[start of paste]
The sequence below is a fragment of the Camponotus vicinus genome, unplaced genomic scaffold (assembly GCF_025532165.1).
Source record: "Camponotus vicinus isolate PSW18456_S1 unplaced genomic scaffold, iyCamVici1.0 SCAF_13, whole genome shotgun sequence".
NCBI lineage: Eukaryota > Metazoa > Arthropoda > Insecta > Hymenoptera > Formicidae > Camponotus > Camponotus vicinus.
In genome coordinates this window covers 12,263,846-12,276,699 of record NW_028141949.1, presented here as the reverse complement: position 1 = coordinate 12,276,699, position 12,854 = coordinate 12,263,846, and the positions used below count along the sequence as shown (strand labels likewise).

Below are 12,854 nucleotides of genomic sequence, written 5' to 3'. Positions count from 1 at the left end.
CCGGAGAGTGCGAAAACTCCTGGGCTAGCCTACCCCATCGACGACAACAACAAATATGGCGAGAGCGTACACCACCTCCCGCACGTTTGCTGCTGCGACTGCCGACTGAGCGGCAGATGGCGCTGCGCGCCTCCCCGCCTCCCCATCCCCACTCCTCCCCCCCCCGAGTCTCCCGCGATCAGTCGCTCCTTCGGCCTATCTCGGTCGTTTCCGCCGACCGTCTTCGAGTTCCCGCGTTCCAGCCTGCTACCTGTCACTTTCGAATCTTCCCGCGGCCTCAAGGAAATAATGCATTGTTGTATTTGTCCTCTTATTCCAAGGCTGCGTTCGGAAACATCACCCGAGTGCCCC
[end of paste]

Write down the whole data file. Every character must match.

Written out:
The sequence below is a fragment of the Camponotus vicinus genome, unplaced genomic scaffold (assembly GCF_025532165.1).
Source record: "Camponotus vicinus isolate PSW18456_S1 unplaced genomic scaffold, iyCamVici1.0 SCAF_13, whole genome shotgun sequence".
NCBI lineage: Eukaryota > Metazoa > Arthropoda > Insecta > Hymenoptera > Formicidae > Camponotus > Camponotus vicinus.
In genome coordinates this window covers 12,263,846-12,276,699 of record NW_028141949.1, presented here as the reverse complement: position 1 = coordinate 12,276,699, position 12,854 = coordinate 12,263,846, and the positions used below count along the sequence as shown (strand labels likewise).

Below are 12,854 nucleotides of genomic sequence, written 5' to 3'. Positions count from 1 at the left end.
CCGGAGAGTGCGAAAACTCCTGGGCTAGCCTACCCCATCGACGACAACAACAAATATGGCGAGAGCGTACACCACCTCCCGCACGTTTGCTGCTGCGACTGCCGACTGAGCGGCAGATGGCGCTGCGCGCCTCCCCGCCTCCCCATCCCCACTCCTCCCCCCCCCGAGTCTCCCGCGATCAGTCGCTCCTTCGGCCTATCTCGGTCGTTTCCGCCGACCGTCTTCGAGTTCCCGCGTTCCAGCCTGCTACCTGTCACTTTCGAATCTTCCCGCGGCCTCAAGGAAATAATGCATTGTTGTATTTGTCCTCTTATTCCAAGGCTGCGTTCGGAAACATCACCCGAGTGCCCC